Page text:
Sami "LarsLuzak" Kelopuro is one of the big winners in the ultra-high-stakes no-limit hold'em and PLO cash games on Full Tilt Poker. The young Finn has a reputation for being one of the most aggressive and fearless cash-game players in the world, and is one of the few players who seems prepared to take on all competition, no matter how tough. Despite being a railbird favorite, he had previously shied away from the spotlight until recently, when he started blogging alongside fellow Finnish high stakes pro Ilari "Ziigmund" Sahamies on their new venture Coinflip.
<I>PokerNews: You were absent from some of the high-stakes tables on Full Tilt for a lot of last year. Were you taking a break from poker?</I>
Sami Kelopuro: I didn't take a break from poker, actually. I just didn't play at Full Tilt for a while. I still played Betfair and some other sites. Sometimes I play a lot, sometimes I play only a little, but I don't usually take breaks longer than a few days.
<I>PN: When you returned at the end of the year you were involved in some of the biggest online cash games ever seen. Just how much bigger do you think these games can get?</I>
Kelopuro: There is a big gap between the highest and the second-highest level: You can't really find anything between $25/$50 and $500/$1000 anymore. The same players who were playing $200/$400 are now playing $500/$1000. Did everyone double their bankroll while going from $200/$400 to $500/$1000? Probably not. So, maybe the games are too high already; I don't see $1000/$2000 running anytime soon.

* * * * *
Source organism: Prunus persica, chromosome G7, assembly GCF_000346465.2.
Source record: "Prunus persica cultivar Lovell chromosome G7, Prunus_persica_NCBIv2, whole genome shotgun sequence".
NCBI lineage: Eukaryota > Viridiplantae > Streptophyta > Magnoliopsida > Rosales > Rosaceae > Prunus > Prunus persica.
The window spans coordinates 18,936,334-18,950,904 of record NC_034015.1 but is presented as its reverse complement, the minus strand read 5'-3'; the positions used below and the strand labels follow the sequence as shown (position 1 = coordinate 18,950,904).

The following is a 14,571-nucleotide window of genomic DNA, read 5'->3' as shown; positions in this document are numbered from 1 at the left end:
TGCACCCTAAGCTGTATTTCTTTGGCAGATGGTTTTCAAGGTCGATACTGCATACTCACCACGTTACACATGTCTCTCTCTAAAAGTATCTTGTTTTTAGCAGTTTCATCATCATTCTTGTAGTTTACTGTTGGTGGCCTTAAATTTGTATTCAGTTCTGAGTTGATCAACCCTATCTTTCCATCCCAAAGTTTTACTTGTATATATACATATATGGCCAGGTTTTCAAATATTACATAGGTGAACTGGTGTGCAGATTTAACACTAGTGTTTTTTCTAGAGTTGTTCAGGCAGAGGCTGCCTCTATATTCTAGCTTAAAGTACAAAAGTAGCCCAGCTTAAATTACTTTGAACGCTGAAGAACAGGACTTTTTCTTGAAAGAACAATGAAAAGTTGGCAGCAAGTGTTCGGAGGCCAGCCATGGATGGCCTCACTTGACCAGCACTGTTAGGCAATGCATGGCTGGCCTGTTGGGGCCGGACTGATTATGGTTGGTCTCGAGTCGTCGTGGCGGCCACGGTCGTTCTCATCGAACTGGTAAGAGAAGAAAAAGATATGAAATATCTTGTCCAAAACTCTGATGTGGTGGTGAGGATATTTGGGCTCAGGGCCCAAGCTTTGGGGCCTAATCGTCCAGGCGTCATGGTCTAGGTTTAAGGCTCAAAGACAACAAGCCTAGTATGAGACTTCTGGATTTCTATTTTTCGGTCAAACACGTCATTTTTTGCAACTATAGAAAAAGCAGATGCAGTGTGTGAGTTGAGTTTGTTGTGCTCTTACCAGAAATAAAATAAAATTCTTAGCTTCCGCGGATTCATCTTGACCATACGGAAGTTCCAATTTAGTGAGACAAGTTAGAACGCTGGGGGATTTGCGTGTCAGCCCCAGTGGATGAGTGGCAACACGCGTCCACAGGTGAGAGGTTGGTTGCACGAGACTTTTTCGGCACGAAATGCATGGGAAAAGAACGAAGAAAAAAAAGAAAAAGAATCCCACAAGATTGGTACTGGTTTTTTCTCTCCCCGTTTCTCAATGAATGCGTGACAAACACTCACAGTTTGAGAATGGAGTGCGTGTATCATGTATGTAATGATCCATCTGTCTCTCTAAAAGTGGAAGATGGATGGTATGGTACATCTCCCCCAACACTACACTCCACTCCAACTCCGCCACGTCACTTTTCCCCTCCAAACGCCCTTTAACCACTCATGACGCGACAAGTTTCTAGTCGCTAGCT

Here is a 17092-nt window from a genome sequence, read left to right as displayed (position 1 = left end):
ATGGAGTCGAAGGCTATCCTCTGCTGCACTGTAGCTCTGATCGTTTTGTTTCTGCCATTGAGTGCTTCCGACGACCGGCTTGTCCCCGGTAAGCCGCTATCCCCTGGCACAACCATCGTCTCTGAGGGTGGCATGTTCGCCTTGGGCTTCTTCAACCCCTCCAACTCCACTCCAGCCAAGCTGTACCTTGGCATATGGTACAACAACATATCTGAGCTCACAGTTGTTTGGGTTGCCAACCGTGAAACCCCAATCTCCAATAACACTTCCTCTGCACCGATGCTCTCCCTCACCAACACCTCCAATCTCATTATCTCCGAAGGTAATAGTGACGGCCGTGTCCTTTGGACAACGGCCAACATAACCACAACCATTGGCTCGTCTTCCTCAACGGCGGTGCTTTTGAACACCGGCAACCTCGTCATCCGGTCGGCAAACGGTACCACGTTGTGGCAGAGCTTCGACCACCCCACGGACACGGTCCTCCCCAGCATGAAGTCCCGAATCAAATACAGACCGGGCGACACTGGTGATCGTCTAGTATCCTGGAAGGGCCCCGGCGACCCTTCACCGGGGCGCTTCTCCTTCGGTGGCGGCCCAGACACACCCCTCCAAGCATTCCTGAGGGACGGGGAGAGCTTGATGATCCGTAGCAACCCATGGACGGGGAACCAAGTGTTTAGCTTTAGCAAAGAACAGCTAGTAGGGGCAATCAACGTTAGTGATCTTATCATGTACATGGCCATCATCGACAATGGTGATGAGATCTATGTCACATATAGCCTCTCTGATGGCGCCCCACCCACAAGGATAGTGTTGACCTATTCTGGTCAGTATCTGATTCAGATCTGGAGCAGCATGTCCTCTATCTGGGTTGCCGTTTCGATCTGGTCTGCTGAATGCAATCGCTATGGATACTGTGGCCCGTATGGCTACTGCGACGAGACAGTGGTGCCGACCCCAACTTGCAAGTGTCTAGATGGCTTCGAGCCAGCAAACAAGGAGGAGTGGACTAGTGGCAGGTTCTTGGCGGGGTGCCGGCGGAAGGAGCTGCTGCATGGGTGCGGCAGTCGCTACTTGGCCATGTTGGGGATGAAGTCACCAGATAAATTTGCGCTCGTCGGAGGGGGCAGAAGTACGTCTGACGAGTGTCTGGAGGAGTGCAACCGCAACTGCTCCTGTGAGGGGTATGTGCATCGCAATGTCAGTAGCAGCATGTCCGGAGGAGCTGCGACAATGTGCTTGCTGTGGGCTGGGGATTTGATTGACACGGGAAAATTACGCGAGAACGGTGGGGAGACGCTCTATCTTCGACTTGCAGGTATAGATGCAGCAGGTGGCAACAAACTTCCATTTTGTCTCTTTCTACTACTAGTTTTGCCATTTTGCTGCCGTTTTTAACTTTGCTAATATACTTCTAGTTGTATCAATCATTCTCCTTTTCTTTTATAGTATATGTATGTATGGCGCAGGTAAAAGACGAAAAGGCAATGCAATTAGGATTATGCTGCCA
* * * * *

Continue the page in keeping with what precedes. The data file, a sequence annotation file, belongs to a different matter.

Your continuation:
We're not that far from a million-dollar pot, really. I think the biggest so far has been $724,000. All you need is two $500,000 stacks and a setup. I think it's possible, the games are crazy enough and the stacks are getting deep enough because of the gambling nature of PLO.
<I>PN: The sums of money that exchange hands on the tables are mind blowing. Are you guys aware that there is a recession going on right now? Is it affecting the games at all?</I>
Kelopuro: Unfortunately, there are not too many rich amateurs playing high-stakes online. The same 10-15 guys are playing the highest games year after year and I think they don't really care about recession. Of course there are some new, upcoming stars rising to high stakes every now and then, and sometimes some of the regulars go broke, but I don't think it has much to do with recession. It's probably affecting more middle than high stakes.
<I>PN: You have a reputation for taking on the best players in the world. Do you think you have an edge or is it all about the challenge?</I>
Kelopuro: I don't think I'm the best, no way. I like to challenge myself and play with the best players. If I feel someone has a big edge on me I will probably stop playing. With the best players the money goes back and forth a lot, the actual edge is usually very small in the long run. But the thing is there are no easier games running regularly, unless I go down to $25/$50, which seems impossible after $500/$1000. I could wait for more players to come before joining a game, but sometimes it just takes forever. If there is, let's say, Phil Ivey sitting in a table by himself and no other action, of course I'm gonna play him!
<I>PN: You are also known for having a solid game and never showing signs of tilting. How hard is it to keep hold of your emotions in such high-stakes and high-pressure games?</I>